Deep in the charming depths of Greenville, South Carolina 22 years ago, Marcus King was born to a guitar playing father and a music loving mother.
Right from the start King was bottle-fed the blues, soaking up the sweet, soul-filled sounds of BB, Albert, Freddie and his other fellow Kings. Before long the fourth generation musician had a guitar in his hands and a tone of his own that was rapidly taking him to higher ground, but it was venturing out into unchartered music territory that helped shape his unique sound, he says.
With an Australian tour on the cards for the young blues star, we caught up to grab the latest.
Before his first ever Australian appearance at Bluesfest and a set of headline shows, we sat down with Marcus King to unpack his story.
“What I did was seek inspiration from places other than what I was used to, what I was comfortable with and played. I started out listening to people like Stevie Ray Vaughan, Albert King, and Freddie King but decided to dig a little deeper and tried to find some other avenues to express myself. I listen to people like John Coltrane, and Miles Davis, and soul singers like Otis Redding.”
“That was a big part of it, just trying not to become a clone of the blues musicians that I love so much and instead trying to find my own way. I think being well rounded as a listener makes you more well rounded as a player…”
King was also teaching himself to sing through listening to female frontwomen like Aretha Franklin and Janis Joplin, a skill which much alike his guitar playing, was developed through a lot of hard work.
“I’ve never taken a vocal lesson, it’s just a lot of hard work. Many hours of my life have been spent learning the guitar, really it’s not a very easy instrument. Singing is also something you have to work, it’s a muscle, you have to build it but you also have to gain a comfort level with it, and feel alright expressing yourself that way.”
“My voice has always been more of a high tenor, so I associated better with female vocalists like Susan Tedeschi, and Aretha Franklin, but also men like Sam Cooke.”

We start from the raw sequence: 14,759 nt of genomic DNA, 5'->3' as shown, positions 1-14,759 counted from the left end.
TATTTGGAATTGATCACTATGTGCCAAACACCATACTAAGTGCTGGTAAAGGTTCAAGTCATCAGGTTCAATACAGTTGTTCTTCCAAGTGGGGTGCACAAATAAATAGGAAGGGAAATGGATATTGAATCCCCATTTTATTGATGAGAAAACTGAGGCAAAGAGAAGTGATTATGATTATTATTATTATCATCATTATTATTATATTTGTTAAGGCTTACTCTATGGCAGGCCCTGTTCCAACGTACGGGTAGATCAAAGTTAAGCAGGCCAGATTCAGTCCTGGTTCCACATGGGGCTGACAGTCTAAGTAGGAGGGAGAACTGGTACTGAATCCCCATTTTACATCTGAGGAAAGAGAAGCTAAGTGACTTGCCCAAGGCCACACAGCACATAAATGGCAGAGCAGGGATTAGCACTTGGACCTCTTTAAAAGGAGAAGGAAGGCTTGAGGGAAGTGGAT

By the time he was 15, King was performing gigs with the big boys each week, playing alongside every seasoned musician under the table, and it didn’t take long for word to get around. Soon enough he had caught the attention of Carolina royalty, Warren Haynes of Gov’t Mule, and the blues’ best living slide guitarist Derek Trucks.
It was an experience which taught him a lot about what it takes to play with subtlety and grace.
“They teach you a lot about restraint, a lot about playing with a tasteful approach. Using a little bit of restraint and not giving everything away right at the beginning. Playing with musicians like that is just priceless to me. It’s something I feel so grateful to be able to do, to have such good mentors who are teaching me all of that.”
Together Haynes and Trucks carefully helped King to hone his skills on The Marcus King Band’s debut LP Soul Insight. Serving as a masterful exploration of genres, the band showcased their ability to soar seamlessly from blues to jazz, from soul to southern jam-rock and back again with the finesse many players could only dream of tapping into.
Hitting number eight on the Billboard Blues Album Charts, Soul Insight had officially put Marcus on the map. Following the album’s release, a whole lot of live shows, and a line-up change, King and his brand new band of musical brothers set out to record their sophomore self-titled LP.
The second album was a rebirth for the band. King had finally met his musical match in saxophone player Dean Mitchell, drummer Jack Ryan, bassist Stephen Campbell, trumpeter and trombonist Justin Johnson, and keys player DeShawn ‘D-Vibes’ Alexander; the chemistry was indelible.
The band’s second album was released in 2016, and it was no longer just the blues obsessives and guitar geeks who were taking notice. King’s music had gone through an evident evolution, one that has continued on through to 2018’s Carolina Confessions.